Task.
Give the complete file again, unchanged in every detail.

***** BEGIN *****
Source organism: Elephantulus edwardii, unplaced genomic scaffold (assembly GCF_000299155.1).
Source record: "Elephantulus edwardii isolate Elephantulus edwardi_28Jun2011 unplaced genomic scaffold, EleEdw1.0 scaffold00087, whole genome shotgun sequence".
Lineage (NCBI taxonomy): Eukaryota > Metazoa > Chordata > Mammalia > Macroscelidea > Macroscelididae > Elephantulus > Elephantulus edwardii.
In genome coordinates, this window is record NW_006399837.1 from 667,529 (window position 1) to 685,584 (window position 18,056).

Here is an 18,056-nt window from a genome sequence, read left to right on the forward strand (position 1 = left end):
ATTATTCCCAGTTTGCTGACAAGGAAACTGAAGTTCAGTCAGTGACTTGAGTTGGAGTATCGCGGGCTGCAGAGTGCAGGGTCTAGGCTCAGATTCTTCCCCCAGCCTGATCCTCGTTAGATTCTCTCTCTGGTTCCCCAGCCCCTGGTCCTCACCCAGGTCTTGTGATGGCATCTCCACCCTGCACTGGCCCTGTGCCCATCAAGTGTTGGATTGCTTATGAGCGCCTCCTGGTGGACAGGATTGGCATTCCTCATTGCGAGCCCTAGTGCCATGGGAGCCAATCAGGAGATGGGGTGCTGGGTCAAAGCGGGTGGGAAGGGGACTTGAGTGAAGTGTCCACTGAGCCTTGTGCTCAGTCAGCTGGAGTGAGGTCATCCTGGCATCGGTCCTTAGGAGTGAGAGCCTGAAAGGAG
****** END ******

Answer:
Source organism: Elephantulus edwardii, unplaced genomic scaffold (assembly GCF_000299155.1).
Source record: "Elephantulus edwardii isolate Elephantulus edwardi_28Jun2011 unplaced genomic scaffold, EleEdw1.0 scaffold00087, whole genome shotgun sequence".
Lineage (NCBI taxonomy): Eukaryota > Metazoa > Chordata > Mammalia > Macroscelidea > Macroscelididae > Elephantulus > Elephantulus edwardii.
In genome coordinates, this window is record NW_006399837.1 from 667,529 (window position 1) to 685,584 (window position 18,056).

Here is an 18,056-nt window from a genome sequence, read left to right on the forward strand (position 1 = left end):
ATTATTCCCAGTTTGCTGACAAGGAAACTGAAGTTCAGTCAGTGACTTGAGTTGGAGTATCGCGGGCTGCAGAGTGCAGGGTCTAGGCTCAGATTCTTCCCCCAGCCTGATCCTCGTTAGATTCTCTCTCTGGTTCCCCAGCCCCTGGTCCTCACCCAGGTCTTGTGATGGCATCTCCACCCTGCACTGGCCCTGTGCCCATCAAGTGTTGGATTGCTTATGAGCGCCTCCTGGTGGACAGGATTGGCATTCCTCATTGCGAGCCCTAGTGCCATGGGAGCCAATCAGGAGATGGGGTGCTGGGTCAAAGCGGGTGGGAAGGGGACTTGAGTGAAGTGTCCACTGAGCCTTGTGCTCAGTCAGCTGGAGTGAGGTCATCCTGGCATCGGTCCTTAGGAGTGAGAGCCTGAAAGGAG